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Home Instead Senior Care was officially named a finalist in the SFA National Small Business Awards 2015 by AJ Noonan, SFA chairman and chair of the awards judging panel. The aim of the awards is to celebrate the achievements of small business in Ireland, and to recognise the vital contribution of the small business sector to Irish industry.
Economic recovery will be “broadened and strengthened”, allowing more people back to work, due to the measures introduced in Budget 2015.
From 1 January 2014, businesses which have not paid for supplies (either in full or in part) within a six month period will be required to repay to Revenue the VAT previously reclaimed on these supplies. This is mainly an anti-fraud measure, however it is hoped that it will encourage prompt payments, thus increasing cash flow for suppliers, as we all know that cash is king!! Where the supplier is subsequently paid, the amount of deductible VAT can be reclaimed by the customer again. This is measured on a pro rata basis.
The finalists in the Small Firms Association (SFA) National Small Business Awards 2014 were announced this week by, AJ Noonan, SFA chairman and chair of the awards judging panel. The aim of the awards is to celebrate the achievements of small business in Ireland, and to recognise the vital contribution of the small business sector to Irish industry.
Against the background of tough budgets in recent years, Ministers Noonan and Howlin framed their speeches in the context of preparing the country to exit the EU/IMF recovery programme and the creation of jobs in a range of sectors. Set out below is an outline of the main measures announced. More detail will be included in the Finance Bill which is to be published next month.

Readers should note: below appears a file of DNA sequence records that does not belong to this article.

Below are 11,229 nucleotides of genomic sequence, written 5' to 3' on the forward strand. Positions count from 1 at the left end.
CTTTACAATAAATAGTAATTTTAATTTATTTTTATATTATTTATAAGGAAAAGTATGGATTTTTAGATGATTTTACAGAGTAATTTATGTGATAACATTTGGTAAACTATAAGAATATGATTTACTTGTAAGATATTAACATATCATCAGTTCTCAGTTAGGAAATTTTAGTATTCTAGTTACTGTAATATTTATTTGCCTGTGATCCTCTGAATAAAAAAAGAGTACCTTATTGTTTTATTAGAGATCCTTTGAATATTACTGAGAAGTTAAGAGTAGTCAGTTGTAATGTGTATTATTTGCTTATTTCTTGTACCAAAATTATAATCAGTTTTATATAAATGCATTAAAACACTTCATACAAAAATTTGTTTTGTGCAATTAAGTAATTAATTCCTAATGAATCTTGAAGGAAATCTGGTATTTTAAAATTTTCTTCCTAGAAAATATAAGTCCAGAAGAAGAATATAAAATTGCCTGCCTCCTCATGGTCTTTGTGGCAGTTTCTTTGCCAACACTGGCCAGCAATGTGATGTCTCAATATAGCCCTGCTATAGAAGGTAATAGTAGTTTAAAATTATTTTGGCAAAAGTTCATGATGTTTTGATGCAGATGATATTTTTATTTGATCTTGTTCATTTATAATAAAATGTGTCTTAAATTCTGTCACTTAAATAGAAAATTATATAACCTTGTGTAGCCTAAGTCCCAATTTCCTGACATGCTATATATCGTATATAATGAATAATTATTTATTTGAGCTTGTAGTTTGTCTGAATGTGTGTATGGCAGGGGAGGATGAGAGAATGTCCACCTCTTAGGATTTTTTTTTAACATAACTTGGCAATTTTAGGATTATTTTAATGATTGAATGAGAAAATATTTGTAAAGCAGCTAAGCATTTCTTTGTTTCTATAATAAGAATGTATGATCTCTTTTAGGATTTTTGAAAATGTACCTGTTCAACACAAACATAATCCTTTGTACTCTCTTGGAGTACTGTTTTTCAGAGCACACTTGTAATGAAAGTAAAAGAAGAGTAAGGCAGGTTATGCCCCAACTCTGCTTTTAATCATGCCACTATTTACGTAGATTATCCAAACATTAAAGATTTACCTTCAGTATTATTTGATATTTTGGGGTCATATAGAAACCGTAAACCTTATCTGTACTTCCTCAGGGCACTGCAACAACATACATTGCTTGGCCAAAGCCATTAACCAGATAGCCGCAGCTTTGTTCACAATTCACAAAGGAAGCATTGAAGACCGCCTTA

Galway hoteliers have welcomed the announcement by Minister Noonan to retain the nine per cent tourism VAT rate and look forward to working with the Government to increase employment in the sector.
Retail Excellence Ireland, Ireland’s largest industry trade body, said that it was disappointed with the drop in consumer sentiment in February 2013. The latest KBC Ireland/ESRI Consumer Sentiment Index stood at 59.4 in February, down from 64.2 recorded in January.
I think it is fair to say that the developing Irish wine market has hit something of a snag. Thanks to the unbalanced and, quite frankly, bizarre new tax on wine, all of our small retailers will have to increase the cost of wine in their shops at various stages between now and the New Year as their duty-paid stock runs out. This means that their customers will see various price increases per bottle, as many of the big supermarkets may very well hold their price, either by losing margin or by negotiating better deals with the big wholesalers. That some wine shops will close is certain, as the difference between what they can offer their customers and the below-cost selling of the supermarkets widens even further.
HOUSEHOLDS were hit in the pocket last night by a tough budget that included a property tax that will start next July, a reduction in child benefit paymens, increase in student fees, cigarettes and alcohol and further cuts via the PRSI system.